Manta ID Palau Project: The Latest Manta Trust Collaboration

Manta TrustManta Trust, an UK Charity that coordinates research and conservation efforts about mantas all around the world, has recently included Palau as one their new projects with Mandy Etpison as the project leader.

Project Goals:

The Manta ID Palau Project was formed to learn more about the life cycle, population demographics, reproduction, habitat usage and anthropogenic pressures facing the population of reef mantas which inhabit Palauan waters.  In recent years tourism has greatly increased around the pristine reefs of Palau, giving cause for concern for the local population of manta rays and how they should be best managed. Fleets of Chinese and Japanese boats also legally operate in Palauan waters and given the increasing demand for manta ray gill plates there is concern that illegal manta ray fisheries could begin, hence increasing the urgency to learn more about how these animals spend their time in Palauan waters.
Research Objectives:

  • Increase local awareness and site management
  • Identify new sites using aerial & time-lapse surveys
  • Study manta movements around Palau
  • Continuing photo ID with website updates

Project Start Date: January 2010

Why this is important:

manta swimming over time-lapse cameraPalau was always known for its schooling fish and sharks, while neighboring Yap was better known for its manta rays. In the last 5 years however, Palau has also become better known for its mantas, especially at German Channel, a key manta ray cleaning and feeding site which is considered by most people to be one of the top three dive spots in Palau.

Hundreds of divers and snorkelers visit this site on a daily basis during manta season.  In addition to being a hotspot for manta rays, this area is also a busy boat-traffic channel.  Without effective site management the threats to manta rays and tourists from speeding boats will continue to be an increasing problem. Since this project has begun a number of manta rays with boat propeller scars have been observed. In addition, as tourism levels have increased anecdotal evidence from dive guides using the site on a regular basis suggests that mantas are preferentially using deeper cleaning stations to avoid interacting with the high volume of tourists.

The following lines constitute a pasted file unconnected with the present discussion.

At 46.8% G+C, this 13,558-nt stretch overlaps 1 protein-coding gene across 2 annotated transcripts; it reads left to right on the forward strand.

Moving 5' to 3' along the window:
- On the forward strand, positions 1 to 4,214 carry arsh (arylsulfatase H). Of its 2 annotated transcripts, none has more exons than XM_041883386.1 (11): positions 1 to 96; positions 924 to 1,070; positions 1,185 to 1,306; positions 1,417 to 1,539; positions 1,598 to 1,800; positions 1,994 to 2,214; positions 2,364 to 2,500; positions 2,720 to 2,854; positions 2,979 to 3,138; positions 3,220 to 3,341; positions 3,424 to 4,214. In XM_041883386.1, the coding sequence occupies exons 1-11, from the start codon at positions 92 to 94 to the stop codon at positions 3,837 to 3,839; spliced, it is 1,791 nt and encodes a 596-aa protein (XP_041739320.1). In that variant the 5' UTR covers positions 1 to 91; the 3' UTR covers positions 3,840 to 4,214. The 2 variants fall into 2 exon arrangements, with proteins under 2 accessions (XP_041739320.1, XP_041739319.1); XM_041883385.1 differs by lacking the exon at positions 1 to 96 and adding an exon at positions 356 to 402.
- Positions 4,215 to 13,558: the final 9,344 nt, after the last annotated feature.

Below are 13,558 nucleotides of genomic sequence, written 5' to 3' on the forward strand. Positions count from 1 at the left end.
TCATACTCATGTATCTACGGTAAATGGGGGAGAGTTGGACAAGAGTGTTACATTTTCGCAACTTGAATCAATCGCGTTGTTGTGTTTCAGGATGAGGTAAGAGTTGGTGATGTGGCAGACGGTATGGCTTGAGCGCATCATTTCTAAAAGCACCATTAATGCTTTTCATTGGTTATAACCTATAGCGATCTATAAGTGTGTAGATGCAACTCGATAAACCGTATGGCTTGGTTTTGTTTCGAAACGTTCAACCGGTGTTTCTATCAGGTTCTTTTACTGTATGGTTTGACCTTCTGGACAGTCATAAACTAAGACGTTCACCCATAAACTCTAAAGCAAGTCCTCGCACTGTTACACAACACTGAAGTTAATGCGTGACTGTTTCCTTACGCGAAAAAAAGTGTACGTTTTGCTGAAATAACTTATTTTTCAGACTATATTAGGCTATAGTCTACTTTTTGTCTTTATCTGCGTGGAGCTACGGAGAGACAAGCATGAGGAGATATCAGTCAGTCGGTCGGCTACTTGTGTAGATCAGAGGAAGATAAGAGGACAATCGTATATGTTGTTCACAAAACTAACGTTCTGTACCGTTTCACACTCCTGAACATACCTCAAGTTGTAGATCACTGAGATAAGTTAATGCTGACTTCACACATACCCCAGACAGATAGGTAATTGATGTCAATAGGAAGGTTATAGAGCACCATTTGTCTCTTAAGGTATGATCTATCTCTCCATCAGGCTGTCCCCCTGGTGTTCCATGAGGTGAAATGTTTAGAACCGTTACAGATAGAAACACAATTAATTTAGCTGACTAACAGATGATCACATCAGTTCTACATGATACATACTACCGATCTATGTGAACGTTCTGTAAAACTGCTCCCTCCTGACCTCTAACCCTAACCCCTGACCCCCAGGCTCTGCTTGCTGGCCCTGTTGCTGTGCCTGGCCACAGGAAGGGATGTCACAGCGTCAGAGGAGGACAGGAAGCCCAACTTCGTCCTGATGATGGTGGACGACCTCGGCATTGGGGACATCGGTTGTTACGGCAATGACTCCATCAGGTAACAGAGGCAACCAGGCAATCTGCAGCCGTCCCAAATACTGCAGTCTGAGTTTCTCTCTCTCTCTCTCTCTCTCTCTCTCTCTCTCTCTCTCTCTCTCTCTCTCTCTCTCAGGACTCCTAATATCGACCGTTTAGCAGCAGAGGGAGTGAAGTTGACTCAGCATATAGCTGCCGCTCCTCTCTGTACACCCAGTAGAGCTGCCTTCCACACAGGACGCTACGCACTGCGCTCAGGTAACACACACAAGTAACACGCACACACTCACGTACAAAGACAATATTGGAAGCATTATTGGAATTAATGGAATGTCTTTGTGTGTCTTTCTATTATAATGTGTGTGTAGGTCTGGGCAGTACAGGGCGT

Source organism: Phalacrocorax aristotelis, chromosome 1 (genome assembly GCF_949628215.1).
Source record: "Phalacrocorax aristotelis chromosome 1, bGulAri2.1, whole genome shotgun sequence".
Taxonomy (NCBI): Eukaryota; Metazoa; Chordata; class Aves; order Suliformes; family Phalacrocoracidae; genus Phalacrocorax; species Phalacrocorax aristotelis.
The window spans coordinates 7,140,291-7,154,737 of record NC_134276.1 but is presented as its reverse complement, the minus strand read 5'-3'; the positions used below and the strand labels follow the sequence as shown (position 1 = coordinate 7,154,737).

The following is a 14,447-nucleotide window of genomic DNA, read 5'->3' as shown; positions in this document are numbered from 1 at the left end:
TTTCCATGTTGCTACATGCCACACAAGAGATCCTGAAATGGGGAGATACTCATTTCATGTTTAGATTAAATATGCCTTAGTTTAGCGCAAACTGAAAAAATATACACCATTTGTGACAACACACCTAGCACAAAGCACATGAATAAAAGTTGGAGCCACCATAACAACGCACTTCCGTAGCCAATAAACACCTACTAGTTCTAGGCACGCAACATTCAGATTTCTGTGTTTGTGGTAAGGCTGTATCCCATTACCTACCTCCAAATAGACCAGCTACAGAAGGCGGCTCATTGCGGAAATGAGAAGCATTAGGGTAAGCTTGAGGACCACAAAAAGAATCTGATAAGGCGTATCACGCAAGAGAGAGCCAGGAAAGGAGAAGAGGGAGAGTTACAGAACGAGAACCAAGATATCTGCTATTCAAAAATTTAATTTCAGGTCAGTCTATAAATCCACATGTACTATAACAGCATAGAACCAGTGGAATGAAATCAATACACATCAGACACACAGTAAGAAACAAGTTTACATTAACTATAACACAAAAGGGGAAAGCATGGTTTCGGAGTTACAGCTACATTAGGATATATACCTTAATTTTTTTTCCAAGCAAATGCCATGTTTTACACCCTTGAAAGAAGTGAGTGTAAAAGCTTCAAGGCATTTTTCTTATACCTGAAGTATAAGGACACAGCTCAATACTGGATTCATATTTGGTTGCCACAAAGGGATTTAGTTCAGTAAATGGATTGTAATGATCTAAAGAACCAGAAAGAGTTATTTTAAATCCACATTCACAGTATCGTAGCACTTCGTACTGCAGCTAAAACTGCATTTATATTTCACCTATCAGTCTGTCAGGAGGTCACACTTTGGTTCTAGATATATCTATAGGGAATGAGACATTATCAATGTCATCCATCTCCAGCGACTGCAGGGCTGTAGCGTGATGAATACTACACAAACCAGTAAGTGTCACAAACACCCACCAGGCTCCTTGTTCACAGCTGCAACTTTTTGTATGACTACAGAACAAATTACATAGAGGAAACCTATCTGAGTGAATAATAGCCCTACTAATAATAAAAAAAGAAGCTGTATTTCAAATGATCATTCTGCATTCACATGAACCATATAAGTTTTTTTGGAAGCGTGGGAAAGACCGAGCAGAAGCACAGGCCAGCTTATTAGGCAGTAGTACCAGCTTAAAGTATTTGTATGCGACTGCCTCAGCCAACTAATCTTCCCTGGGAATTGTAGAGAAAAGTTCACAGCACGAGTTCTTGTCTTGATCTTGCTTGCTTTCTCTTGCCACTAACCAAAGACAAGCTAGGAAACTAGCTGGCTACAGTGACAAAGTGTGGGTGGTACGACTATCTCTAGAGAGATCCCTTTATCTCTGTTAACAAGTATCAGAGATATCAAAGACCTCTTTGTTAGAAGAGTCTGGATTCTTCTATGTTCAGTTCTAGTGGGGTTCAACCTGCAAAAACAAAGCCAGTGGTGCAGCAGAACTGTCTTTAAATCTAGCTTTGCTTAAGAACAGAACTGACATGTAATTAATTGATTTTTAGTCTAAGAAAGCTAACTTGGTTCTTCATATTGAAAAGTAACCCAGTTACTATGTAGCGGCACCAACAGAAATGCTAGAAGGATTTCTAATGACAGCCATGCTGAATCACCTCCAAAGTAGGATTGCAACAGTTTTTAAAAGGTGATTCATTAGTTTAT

In order to effectively protect these mantas from the increasing anthropogenic pressures more must be learnt about their movements and behaviors in order for informed and effective management measures to be implemented which can counteract these tTime-Lapse Camerashreats.

In addition to the pressures of tourism, Palau has over 75 Chinese longline vessels and more than 8 Japanese purseiners operating legally in its waters, several of which have been caught participating in illegal shark finning in the past.  With the strong demand for manta gill plates in Asian markets this could also pose a threat to the mantas, so establishing baseline data on the manta population will help to identify any population declines which may occur as a result of these illegal fisheries.

Local culture and awareness are also a vital piece of the puzzle in managing these species.  Palauan culture has strong links with the ocean, mantas and mobulas have fortunately never been targeted as a fisheries species, in fact Palauans fear these mobulids, but hold other rays such as the eagle ray in high esteem honoring it as a God.

Project Overview: